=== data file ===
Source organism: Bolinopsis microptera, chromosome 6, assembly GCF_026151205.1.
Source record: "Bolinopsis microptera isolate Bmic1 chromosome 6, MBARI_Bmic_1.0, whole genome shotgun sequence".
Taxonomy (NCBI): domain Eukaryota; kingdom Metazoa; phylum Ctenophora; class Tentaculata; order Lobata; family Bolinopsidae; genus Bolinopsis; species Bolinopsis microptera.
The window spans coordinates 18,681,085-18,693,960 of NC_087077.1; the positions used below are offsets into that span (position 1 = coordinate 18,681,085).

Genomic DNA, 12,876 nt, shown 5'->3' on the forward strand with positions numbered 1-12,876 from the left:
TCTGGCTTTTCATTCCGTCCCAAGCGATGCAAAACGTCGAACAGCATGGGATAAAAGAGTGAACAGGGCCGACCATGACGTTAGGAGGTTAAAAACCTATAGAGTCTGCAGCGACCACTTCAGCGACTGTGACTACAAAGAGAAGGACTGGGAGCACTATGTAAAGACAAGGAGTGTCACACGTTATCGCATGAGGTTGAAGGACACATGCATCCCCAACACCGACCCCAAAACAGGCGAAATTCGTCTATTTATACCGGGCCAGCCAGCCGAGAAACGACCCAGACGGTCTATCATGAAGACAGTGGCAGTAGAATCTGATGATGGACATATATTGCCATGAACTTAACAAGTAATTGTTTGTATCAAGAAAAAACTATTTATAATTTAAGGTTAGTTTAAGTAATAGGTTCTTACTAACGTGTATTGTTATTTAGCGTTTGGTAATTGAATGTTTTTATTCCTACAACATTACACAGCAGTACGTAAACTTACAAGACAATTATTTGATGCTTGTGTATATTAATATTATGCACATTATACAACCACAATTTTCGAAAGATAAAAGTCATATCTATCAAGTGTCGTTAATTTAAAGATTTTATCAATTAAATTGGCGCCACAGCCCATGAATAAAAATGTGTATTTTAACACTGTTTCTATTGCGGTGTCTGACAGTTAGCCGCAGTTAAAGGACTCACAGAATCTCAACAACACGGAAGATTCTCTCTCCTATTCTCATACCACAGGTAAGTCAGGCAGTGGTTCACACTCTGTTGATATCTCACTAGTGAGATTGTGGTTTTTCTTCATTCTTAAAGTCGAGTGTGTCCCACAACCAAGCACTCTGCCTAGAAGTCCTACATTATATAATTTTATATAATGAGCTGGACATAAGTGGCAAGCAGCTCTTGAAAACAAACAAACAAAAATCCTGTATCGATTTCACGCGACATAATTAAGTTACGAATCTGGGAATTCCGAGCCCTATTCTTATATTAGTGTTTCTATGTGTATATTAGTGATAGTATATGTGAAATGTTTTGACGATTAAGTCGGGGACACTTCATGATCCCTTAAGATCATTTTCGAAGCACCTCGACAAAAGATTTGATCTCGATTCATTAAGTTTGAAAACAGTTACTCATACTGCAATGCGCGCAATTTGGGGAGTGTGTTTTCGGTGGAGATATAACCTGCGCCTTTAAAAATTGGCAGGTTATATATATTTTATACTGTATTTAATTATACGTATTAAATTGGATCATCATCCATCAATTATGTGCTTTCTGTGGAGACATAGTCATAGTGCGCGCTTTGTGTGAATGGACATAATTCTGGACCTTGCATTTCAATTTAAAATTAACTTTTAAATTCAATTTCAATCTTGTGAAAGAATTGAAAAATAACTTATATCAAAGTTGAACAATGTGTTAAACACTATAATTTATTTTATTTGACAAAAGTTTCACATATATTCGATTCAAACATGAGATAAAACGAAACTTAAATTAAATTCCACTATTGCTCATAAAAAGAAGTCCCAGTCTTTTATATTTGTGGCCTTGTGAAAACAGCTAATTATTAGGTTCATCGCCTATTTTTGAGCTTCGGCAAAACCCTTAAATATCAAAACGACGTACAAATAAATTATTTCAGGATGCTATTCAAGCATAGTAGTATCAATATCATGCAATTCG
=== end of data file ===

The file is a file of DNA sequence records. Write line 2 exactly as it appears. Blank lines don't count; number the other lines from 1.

Source record: "Bolinopsis microptera isolate Bmic1 chromosome 6, MBARI_Bmic_1.0, whole genome shotgun sequence".